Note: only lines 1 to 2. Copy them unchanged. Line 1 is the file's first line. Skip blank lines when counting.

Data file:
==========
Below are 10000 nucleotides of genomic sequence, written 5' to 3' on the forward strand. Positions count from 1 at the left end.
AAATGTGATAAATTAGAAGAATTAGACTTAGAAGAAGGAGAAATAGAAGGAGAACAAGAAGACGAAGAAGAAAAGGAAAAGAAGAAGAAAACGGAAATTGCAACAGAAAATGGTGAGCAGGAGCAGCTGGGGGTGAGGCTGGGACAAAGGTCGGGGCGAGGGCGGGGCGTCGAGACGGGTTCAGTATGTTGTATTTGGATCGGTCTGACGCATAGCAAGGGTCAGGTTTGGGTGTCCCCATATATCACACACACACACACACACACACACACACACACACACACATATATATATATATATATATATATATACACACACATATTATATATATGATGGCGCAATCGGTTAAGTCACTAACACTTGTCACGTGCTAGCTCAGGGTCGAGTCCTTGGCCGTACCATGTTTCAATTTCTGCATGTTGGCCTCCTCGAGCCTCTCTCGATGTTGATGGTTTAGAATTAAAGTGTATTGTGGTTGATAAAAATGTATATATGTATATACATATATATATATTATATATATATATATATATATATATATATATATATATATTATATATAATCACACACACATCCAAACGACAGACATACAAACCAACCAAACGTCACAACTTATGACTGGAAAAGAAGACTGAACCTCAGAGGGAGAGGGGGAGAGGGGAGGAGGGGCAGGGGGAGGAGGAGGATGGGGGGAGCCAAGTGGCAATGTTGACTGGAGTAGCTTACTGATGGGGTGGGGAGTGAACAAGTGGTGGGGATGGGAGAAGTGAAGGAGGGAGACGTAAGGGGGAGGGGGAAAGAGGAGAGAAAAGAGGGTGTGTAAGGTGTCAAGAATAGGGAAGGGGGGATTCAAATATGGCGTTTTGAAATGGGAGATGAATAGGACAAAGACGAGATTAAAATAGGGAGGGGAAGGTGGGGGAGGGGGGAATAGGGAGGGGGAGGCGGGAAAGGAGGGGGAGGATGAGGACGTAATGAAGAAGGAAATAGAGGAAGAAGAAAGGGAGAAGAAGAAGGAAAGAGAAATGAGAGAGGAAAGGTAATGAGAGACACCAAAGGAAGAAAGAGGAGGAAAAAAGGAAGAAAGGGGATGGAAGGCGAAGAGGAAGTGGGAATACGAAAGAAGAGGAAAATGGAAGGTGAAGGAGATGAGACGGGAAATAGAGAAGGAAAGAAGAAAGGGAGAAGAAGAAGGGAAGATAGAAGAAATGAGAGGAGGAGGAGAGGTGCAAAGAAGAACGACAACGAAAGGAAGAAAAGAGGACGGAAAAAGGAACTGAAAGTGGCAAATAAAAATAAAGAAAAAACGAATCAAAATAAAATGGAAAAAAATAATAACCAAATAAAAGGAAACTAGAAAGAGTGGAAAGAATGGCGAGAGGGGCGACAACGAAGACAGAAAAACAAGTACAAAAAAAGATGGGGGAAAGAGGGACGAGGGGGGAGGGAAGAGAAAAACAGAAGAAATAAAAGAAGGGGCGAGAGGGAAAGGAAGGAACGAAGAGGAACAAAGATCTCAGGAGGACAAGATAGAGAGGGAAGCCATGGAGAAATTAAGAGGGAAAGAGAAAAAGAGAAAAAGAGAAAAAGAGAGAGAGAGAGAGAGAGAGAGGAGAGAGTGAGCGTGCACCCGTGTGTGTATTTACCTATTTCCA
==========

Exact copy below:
Below are 10000 nucleotides of genomic sequence, written 5' to 3' on the forward strand. Positions count from 1 at the left end.
AAATGTGATAAATTAGAAGAATTAGACTTAGAAGAAGGAGAAATAGAAGGAGAACAAGAAGACGAAGAAGAAAAGGAAAAGAAGAAGAAAACGGAAATTGCAACAGAAAATGGTGAGCAGGAGCAGCTGGGGGTGAGGCTGGGACAAAGGTCGGGGCGAGGGCGGGGCGTCGAGACGGGTTCAGTATGTTGTATTTGGATCGGTCTGACGCATAGCAAGGGTCAGGTTTGGGTGTCCCCATATATCACACACACACACACACACACACACACACACACACACACATATATATATATATATATATATATATACACACACATATTATATATATGATGGCGCAATCGGTTAAGTCACTAACACTTGTCACGTGCTAGCTCAGGGTCGAGTCCTTGGCCGTACCATGTTTCAATTTCTGCATGTTGGCCTCCTCGAGCCTCTCTCGATGTTGATGGTTTAGAATTAAAGTGTATTGTGGTTGATAAAAATGTATATATGTATATACATATATATATATTATATATATATATATATATATATATATATATATATATATTATATATAATCACACACACATCCAAACGACAGACATACAAACCAACCAAACGTCACAACTTATGACTGGAAAAGAAGACTGAACCTCAGAGGGAGAGGGGGAGAGGGGAGGAGGGGCAGGGGGAGGAGGAGGATGGGGGGAGCCAAGTGGCAATGTTGACTGGAGTAGCTTACTGATGGGGTGGGGAGTGAACAAGTGGTGGGGATGGGAGAAGTGAAGGAGGGAGACGTAAGGGGGAGGGGGAAAGAGGAGAGAAAAGAGGGTGTGTAAGGTGTCAAGAATAGGGAAGGGGGGATTCAAATATGGCGTTTTGAAATGGGAGATGAATAGGACAAAGACGAGATTAAAATAGGGAGGGGAAGGTGGGGGAGGGGGGAATAGGGAGGGGGAGGCGGGAAAGGAGGGGGAGGATGAGGACGTAATGAAGAAGGAAATAGAGGAAGAAGAAAGGGAGAAGAAGAAGGAAAGAGAAATGAGAGAGGAAAGGTAATGAGAGACACCAAAGGAAGAAAGAGGAGGAAAAAAGGAAGAAAGGGGATGGAAGGCGAAGAGGAAGTGGGAATACGAAAGAAGAGGAAAATGGAAGGTGAAGGAGATGAGACGGGAAATAGAGAAGGAAAGAAGAAAGGGAGAAGAAGAAGGGAAGATAGAAGAAATGAGAGGAGGAGGAGAGGTGCAAAGAAGAACGACAACGAAAGGAAGAAAAGAGGACGGAAAAAGGAACTGAAAGTGGCAAATAAAAATAAAGAAAAAACGAATCAAAATAAAATGGAAAAAAATAATAACCAAATAAAAGGAAACTAGAAAGAGTGGAAAGAATGGCGAGAGGGGCGACAACGAAGACAGAAAAACAAGTACAAAAAAAGATGGGGGAAAGAGGGACGAGGGGGGAGGGAAGAGAAAAACAGAAGAAATAAAAGAAGGGGCGAGAGGGAAAGGAAGGAACGAAGAGGAACAAAGATCTCAGGAGGACAAGATAGAGAGGGAAGCCATGGAGAAATTAAGAGGGAAAGAGAAAAAGAGAAAAAGAGAAAAAGAGAGAGAGAGAGAGAGAGAGAGGAGAGAGTGAGCGTGCACCCGTGTGTGTATTTACCTATTTCCA